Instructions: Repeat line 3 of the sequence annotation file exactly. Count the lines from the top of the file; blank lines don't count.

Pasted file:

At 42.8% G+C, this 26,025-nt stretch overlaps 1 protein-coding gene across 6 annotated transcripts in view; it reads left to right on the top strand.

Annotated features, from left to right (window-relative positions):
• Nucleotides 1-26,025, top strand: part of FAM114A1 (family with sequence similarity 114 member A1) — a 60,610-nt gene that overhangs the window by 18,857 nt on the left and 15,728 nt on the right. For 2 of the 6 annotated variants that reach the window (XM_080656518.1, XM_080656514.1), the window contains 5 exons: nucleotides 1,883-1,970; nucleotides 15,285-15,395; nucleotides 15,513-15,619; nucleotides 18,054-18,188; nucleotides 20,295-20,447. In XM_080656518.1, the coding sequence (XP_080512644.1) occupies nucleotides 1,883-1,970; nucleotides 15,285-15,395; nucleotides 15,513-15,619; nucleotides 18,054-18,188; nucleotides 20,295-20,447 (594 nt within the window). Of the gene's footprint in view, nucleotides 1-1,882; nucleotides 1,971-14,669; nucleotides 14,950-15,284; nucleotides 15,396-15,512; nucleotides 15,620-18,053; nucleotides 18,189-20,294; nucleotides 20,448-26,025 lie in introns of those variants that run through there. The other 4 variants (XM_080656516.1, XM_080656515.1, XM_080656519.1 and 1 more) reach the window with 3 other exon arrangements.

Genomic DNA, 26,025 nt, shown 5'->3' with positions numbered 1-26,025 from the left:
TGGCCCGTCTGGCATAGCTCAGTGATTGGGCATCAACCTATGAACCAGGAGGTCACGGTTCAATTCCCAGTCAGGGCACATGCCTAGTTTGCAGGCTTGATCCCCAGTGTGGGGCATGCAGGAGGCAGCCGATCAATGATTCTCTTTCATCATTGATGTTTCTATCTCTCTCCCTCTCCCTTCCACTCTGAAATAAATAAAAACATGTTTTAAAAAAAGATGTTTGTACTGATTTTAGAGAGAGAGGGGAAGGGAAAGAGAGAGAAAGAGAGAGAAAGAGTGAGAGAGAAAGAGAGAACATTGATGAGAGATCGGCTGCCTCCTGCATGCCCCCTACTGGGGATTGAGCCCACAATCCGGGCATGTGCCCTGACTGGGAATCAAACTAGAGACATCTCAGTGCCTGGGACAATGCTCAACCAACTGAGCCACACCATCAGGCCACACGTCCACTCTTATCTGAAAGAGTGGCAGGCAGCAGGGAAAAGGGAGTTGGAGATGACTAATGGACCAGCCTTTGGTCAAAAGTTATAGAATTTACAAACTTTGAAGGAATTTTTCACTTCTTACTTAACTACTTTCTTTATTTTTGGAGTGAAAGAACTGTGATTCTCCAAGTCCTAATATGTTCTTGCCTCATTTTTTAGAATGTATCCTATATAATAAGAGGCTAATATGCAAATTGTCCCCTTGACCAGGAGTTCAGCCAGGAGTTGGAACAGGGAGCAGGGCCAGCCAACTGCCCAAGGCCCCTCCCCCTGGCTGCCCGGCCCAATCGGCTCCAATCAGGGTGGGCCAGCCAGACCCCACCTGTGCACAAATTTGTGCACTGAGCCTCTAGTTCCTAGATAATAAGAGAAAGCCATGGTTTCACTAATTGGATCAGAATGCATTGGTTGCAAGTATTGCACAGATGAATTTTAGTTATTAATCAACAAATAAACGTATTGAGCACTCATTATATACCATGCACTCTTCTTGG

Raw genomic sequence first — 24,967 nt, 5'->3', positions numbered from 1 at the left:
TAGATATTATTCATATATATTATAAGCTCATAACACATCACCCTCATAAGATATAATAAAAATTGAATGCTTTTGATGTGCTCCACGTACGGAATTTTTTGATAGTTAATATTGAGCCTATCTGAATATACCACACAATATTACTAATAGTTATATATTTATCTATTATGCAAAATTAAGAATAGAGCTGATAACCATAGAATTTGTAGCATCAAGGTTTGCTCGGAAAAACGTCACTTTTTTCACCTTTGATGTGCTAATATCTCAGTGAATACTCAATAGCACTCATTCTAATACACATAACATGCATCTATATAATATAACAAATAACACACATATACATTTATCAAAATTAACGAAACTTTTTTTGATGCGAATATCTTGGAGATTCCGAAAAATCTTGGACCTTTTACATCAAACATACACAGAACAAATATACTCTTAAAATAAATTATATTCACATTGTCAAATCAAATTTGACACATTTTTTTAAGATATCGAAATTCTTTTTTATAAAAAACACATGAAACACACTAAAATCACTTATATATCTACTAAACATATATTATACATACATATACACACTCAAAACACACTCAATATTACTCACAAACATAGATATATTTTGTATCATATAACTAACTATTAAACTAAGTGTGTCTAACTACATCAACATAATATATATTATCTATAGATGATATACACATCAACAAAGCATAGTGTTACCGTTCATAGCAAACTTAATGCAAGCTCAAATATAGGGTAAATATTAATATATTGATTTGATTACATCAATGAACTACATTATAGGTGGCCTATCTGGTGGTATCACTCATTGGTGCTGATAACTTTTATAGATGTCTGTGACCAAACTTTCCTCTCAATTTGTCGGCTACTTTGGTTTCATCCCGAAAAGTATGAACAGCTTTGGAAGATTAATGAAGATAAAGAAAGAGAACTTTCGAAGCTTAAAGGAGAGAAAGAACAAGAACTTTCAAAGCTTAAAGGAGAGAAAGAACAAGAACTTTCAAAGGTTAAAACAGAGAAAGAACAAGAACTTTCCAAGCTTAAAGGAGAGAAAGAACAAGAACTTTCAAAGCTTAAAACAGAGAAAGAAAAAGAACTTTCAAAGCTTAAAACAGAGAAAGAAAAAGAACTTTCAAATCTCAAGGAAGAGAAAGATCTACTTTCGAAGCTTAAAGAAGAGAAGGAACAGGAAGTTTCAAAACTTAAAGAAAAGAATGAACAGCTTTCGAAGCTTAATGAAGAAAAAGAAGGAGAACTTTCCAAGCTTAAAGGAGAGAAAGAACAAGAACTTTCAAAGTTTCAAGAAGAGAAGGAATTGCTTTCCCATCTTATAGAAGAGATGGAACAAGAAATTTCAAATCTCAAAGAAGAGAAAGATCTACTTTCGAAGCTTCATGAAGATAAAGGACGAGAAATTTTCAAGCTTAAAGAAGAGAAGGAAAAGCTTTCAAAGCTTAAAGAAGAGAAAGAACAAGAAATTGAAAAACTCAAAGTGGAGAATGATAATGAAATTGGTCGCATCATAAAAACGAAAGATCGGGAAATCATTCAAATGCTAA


• Nucleotides 1-26,025, top strand: part of FAM114A1 (family with sequence similarity 114 member A1) — a 60,610-nt gene that overhangs the window by 18,857 nt on the left and 15,728 nt on the right. For 2 of the 6 annotated variants that reach the window (XM_080656518.1, XM_080656514.1), the window contains 5 exons: nucleotides 1,883-1,970; nucleotides 15,285-15,395; nucleotides 15,513-15,619; nucleotides 18,054-18,188; nucleotides 20,295-20,447. In XM_080656518.1, the coding sequence (XP_080512644.1) occupies nucleotides 1,883-1,970; nucleotides 15,285-15,395; nucleotides 15,513-15,619; nucleotides 18,054-18,188; nucleotides 20,295-20,447 (594 nt within the window). Of the gene's footprint in view, nucleotides 1-1,882; nucleotides 1,971-14,669; nucleotides 14,950-15,284; nucleotides 15,396-15,512; nucleotides 15,620-18,053; nucleotides 18,189-20,294; nucleotides 20,448-26,025 lie in introns of those variants that run through there. The other 4 variants (XM_080656516.1, XM_080656515.1, XM_080656519.1 and 1 more) reach the window with 3 other exon arrangements.